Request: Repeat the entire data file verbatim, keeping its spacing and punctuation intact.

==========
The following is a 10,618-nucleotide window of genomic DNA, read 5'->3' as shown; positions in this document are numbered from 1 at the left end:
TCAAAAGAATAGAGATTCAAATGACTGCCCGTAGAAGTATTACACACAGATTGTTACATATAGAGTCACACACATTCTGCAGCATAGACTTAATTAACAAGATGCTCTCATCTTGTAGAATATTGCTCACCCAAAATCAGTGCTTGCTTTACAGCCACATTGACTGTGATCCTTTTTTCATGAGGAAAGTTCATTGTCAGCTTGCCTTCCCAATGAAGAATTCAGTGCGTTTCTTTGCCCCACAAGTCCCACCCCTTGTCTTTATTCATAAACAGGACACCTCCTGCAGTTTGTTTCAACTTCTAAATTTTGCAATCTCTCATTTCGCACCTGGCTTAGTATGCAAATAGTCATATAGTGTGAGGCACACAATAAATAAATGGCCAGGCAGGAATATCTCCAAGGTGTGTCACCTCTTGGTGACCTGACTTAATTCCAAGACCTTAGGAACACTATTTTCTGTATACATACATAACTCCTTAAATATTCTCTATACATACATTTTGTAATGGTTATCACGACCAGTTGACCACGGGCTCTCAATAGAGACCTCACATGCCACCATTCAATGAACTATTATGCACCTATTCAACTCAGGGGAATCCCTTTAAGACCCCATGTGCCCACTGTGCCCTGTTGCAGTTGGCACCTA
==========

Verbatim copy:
The following is a 10,618-nucleotide window of genomic DNA, read 5'->3' as shown; positions in this document are numbered from 1 at the left end:
TCAAAAGAATAGAGATTCAAATGACTGCCCGTAGAAGTATTACACACAGATTGTTACATATAGAGTCACACACATTCTGCAGCATAGACTTAATTAACAAGATGCTCTCATCTTGTAGAATATTGCTCACCCAAAATCAGTGCTTGCTTTACAGCCACATTGACTGTGATCCTTTTTTCATGAGGAAAGTTCATTGTCAGCTTGCCTTCCCAATGAAGAATTCAGTGCGTTTCTTTGCCCCACAAGTCCCACCCCTTGTCTTTATTCATAAACAGGACACCTCCTGCAGTTTGTTTCAACTTCTAAATTTTGCAATCTCTCATTTCGCACCTGGCTTAGTATGCAAATAGTCATATAGTGTGAGGCACACAATAAATAAATGGCCAGGCAGGAATATCTCCAAGGTGTGTCACCTCTTGGTGACCTGACTTAATTCCAAGACCTTAGGAACACTATTTTCTGTATACATACATAACTCCTTAAATATTCTCTATACATACATTTTGTAATGGTTATCACGACCAGTTGACCACGGGCTCTCAATAGAGACCTCACATGCCACCATTCAATGAACTATTATGCACCTATTCAACTCAGGGGAATCCCTTTAAGACCCCATGTGCCCACTGTGCCCTGTTGCAGTTGGCACCTA